French language film “Kitchen Brigade” is a sweet and charming story about second chances. It’s also a piece of entertainment with a weighty social message about illegal migrants, and director / co-writer Louis-Julien Petit stretches his agenda so far that it often comes across as forced. Despite its contrived political statement, the film still works as a result of a solid story, a likeable cast of characters, and a kindhearted sensibility that’s cozy and comfortable.
After quitting her job working as a sous-chef for a celebrity cook, Cathy (Audrey Lamy) dreams of opening her own restaurant where she can do things her way. Out of money, she reluctantly accepts a job running the cafeteria at a shelter for teenage migrants. She’s in charge of a run-down kitchen and must make food that will make hungry young men happy, and it’s not going well. Cathy hates her job at first, but she quickly learns that she can provide a valuable life skill (and get help with the food preparation) by teaching the residents to cook. By taking the time to become a mentor in the kitchen, she changes lives.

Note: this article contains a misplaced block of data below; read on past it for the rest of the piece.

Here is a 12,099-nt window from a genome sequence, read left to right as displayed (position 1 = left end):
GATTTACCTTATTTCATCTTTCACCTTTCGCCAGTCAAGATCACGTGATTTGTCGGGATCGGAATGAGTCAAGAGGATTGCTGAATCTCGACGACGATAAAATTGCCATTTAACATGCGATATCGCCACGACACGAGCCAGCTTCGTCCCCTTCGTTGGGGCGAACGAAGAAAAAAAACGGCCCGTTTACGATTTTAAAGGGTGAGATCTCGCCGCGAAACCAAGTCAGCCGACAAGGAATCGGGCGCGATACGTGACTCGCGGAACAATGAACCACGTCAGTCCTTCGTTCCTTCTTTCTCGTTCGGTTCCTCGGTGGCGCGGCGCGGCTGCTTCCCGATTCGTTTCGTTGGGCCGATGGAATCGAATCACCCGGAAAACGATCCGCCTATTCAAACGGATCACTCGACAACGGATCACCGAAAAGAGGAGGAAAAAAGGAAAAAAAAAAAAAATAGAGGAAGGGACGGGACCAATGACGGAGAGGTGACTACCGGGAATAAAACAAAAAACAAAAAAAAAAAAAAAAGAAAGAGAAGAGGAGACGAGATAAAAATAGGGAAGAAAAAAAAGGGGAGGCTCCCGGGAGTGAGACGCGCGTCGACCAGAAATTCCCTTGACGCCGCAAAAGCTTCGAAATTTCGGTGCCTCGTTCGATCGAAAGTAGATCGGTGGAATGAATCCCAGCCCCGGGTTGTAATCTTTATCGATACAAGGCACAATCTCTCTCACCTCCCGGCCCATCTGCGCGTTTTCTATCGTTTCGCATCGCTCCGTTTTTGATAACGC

It’s a sweet, satisfying story that’s wrapped in kindness. Parts of the film are predictable, but there are enough surprises to keep things fresh and different. Petit finds a nice balance between entertainment and social commentary, making a serious message seem fun.
The cast (including Yannick Kalombo, Chantal Neuwirth, Amadou Bah, and François Cluzet) is charismatic, led by an amiable performance by Lamy. The characters are underdogs that are easy to cheer for, especially when they work so diligently to become legal citizens of France after escaping poverty and hardships in their former countries. The film’s biggest strength is that it gives a humanity to migrant kids that society can be so quick to dismiss, even if the messaging is a bit heavy handed.
Although the finale is mostly as expected, it’s somehow still surprising and unique (if conventional), ending with a lovely selfless act of kindness and care that never diminishes the substantial themes. Both pleasant and thoughtful, “Kitchen Brigade” will leave you with the warm fuzzies.
By: Louisa Moore